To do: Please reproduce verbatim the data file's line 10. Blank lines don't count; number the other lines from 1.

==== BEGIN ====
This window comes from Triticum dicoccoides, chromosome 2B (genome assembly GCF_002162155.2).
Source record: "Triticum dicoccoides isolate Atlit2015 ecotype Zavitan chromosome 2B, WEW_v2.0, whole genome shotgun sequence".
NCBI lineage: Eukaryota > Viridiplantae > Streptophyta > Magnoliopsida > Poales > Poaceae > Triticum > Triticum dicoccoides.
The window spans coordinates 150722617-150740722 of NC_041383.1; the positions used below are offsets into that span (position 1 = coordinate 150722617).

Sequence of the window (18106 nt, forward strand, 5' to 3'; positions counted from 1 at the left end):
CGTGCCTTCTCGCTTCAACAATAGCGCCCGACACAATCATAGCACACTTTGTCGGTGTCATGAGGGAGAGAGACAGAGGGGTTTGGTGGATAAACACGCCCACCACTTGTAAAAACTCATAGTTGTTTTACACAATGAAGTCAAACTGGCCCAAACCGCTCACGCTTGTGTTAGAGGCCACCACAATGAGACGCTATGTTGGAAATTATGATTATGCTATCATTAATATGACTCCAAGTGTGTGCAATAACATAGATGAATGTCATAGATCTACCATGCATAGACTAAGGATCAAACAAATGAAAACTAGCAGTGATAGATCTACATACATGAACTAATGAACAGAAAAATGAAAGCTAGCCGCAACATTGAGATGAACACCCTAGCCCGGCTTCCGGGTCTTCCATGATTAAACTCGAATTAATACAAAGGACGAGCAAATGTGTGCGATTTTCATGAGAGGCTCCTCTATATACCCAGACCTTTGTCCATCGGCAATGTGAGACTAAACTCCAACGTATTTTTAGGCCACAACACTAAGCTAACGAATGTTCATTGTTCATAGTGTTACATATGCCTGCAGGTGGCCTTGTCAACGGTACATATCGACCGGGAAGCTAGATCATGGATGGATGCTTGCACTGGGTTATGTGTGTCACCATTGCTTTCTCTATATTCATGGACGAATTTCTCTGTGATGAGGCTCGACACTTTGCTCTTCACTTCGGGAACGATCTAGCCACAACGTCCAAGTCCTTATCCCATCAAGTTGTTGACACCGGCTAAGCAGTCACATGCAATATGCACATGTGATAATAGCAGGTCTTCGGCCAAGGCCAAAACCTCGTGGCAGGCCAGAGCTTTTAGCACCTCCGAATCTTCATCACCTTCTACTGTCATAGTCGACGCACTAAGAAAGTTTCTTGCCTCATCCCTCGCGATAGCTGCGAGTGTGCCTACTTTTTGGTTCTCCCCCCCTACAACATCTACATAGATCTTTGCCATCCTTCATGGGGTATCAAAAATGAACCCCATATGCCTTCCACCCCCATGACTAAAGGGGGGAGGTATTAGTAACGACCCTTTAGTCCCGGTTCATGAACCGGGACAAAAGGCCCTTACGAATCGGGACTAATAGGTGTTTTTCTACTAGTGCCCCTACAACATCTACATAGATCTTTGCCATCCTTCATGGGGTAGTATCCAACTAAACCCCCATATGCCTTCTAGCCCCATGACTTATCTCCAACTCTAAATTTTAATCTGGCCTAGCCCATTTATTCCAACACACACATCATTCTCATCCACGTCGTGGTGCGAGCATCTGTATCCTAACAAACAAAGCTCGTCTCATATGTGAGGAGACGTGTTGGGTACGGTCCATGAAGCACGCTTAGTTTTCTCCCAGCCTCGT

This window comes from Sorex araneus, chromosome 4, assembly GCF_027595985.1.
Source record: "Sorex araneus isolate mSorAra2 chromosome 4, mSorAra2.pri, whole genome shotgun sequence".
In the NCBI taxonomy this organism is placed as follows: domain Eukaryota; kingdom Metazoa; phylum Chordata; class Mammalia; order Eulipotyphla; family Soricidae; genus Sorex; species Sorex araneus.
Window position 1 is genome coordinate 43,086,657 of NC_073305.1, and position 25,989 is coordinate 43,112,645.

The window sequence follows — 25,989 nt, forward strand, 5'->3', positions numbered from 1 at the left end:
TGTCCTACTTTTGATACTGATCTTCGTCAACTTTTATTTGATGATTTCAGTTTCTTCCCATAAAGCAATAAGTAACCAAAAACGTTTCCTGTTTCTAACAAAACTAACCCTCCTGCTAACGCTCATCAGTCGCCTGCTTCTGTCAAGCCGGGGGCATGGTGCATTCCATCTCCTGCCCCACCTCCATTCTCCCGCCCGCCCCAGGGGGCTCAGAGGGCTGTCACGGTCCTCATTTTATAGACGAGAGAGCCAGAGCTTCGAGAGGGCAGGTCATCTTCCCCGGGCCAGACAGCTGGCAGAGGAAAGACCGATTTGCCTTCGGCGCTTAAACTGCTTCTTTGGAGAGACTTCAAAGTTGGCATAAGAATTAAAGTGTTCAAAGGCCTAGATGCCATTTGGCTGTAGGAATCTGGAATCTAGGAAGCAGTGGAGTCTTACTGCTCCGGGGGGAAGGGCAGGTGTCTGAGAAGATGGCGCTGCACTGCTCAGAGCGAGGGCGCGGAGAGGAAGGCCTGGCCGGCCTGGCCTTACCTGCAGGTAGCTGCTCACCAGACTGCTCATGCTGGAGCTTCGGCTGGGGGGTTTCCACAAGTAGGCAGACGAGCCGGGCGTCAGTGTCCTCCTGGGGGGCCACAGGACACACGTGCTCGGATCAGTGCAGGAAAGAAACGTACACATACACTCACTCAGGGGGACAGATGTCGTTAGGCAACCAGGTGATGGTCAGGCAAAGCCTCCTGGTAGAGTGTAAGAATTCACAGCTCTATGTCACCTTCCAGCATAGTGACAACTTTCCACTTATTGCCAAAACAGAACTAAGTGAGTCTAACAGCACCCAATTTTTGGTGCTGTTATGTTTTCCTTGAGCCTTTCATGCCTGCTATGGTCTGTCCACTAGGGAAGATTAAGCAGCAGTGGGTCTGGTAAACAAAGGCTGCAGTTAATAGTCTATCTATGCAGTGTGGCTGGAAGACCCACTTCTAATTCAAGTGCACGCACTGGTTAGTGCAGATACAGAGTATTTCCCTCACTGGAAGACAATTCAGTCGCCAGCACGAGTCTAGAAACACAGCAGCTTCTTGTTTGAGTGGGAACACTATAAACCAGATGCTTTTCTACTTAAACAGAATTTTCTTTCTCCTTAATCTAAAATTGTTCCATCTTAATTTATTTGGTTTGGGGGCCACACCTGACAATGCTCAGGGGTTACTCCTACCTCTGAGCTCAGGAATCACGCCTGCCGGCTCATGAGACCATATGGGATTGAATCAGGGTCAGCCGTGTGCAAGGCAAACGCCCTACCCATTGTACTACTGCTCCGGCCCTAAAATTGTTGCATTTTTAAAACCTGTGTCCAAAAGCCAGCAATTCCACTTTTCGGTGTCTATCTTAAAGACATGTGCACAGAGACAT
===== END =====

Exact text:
Window position 1 is genome coordinate 43,086,657 of NC_073305.1, and position 25,989 is coordinate 43,112,645.